Video Donetsk Governor: Ukraine Military Assault 'Delicate But Necessary'

Around a dozen state buildings in eastern Ukraine remain in the hands of pro-Russian protesters who are demanding a referendum on self-rule. The governor of the whole Donetsk region is among those forced out by the protesters. He spoke to VOA's Henry Ridgwell from his temporary new office in Donetsk city.
Video

Video Drones May Soon Send Data From High Seas

Drones are usually associated with unmanned flying vehicles, but autonomous watercraft are also becoming useful tools for jobs ranging from scientific exploration to law enforcement to searching for a missing airliner in the Indian Ocean. VOA’s George Putic reports on sea-faring drones.
Video

Video New Earth-Size Planet Found

Not too big, not too small. Not too hot, not too cold. A newly discovered planet looks just right for life as we know it, according to an international group of astronomers. VOA’s Steve Baragona has more.
Video

Video Copts in Diaspora Worry About Future in Egypt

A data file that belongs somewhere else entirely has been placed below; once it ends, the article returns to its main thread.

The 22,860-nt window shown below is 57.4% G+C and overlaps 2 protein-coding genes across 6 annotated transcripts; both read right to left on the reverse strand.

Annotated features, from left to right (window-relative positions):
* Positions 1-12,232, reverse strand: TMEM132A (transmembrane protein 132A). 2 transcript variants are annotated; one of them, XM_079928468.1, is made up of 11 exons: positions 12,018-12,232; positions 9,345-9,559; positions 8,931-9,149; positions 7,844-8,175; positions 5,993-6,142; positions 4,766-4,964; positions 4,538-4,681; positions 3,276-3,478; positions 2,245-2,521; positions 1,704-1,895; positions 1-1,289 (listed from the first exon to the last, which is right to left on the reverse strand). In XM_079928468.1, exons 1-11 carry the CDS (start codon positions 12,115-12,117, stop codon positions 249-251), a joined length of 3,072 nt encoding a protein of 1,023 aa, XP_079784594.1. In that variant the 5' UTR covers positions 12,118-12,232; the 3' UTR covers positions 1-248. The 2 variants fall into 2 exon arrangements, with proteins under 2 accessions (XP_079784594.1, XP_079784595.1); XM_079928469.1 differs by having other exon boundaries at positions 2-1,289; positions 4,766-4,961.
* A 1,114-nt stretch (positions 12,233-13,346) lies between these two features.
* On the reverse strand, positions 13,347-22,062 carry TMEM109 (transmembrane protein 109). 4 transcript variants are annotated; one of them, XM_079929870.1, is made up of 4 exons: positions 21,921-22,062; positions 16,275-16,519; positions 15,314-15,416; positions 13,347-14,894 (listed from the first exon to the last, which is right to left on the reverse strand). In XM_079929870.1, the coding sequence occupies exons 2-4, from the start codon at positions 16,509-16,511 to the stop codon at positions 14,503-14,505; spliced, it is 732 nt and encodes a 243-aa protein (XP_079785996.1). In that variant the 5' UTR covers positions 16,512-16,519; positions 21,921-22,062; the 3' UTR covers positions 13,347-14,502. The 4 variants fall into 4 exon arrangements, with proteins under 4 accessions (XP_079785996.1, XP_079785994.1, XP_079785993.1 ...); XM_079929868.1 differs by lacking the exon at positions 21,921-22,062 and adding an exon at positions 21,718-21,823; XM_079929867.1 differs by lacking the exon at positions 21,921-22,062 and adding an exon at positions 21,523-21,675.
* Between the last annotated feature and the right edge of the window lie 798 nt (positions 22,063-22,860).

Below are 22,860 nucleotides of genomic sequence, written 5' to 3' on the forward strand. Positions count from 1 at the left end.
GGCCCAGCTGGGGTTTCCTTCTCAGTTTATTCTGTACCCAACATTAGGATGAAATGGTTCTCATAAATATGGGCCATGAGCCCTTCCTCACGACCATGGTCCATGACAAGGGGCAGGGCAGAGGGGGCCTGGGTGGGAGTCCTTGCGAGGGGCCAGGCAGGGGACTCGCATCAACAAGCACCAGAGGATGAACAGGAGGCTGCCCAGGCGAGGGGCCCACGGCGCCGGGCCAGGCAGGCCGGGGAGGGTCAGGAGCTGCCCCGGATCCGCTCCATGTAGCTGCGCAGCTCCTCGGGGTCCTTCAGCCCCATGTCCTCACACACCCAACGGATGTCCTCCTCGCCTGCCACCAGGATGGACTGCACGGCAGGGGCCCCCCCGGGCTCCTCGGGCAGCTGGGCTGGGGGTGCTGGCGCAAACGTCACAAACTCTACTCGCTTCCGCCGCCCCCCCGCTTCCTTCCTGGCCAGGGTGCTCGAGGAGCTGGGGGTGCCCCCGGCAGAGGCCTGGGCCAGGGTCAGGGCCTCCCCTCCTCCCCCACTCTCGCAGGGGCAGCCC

Around 10 percent of Egypt’s population belong to the Coptic faith, making them the largest Christian minority in the Middle East. But they have become targets of violence since the revolution three years ago. With elections scheduled for May and the struggle between the Egyptian military and Islamists continuing, many Copts abroad are deeply worried about the future of their ancient church. VOA religion correspondent Jerome Socolovsky visited a Coptic church outside Washington DC.
Video

Video Critics Say Venezuelan Protests Test Limits of Military's Support

During the two months of deadly anti-government protests that have rocked the oil-rich nation of Venezuela, President Nicolas Maduro has accused the opposition of trying to initiate a coup. Though a small number of military officers have been arrested for allegedly plotting against the government, VOA’s Brian Padden reports the leadership of the armed forces continues to support the president, at least for now.
Video

Video More Millenials Unplug to Embrace Board Games

A big new trend in the U.S. toy industry has more consumers switching off their high-tech gadgets to play with classic toys, like board games. This is especially true among the so-called millenial generation - those born in the 1980's and 90's. Elizabeth Lee has more from an unusual café in Los Angeles, where the new trend is popular and business is booming.
Video

Video Google Buys Drone Company

In its latest purchase of high-tech companies, Google has acquired a manufacturer of solar-powered drones that can stay in the air almost indefinitely, relaying broadband Internet connection to remote areas. It is seen as yet another step in the U.S. based Web giant’s bid to bring Internet to the whole world. VOA’s George Putic reports.
AppleAndroid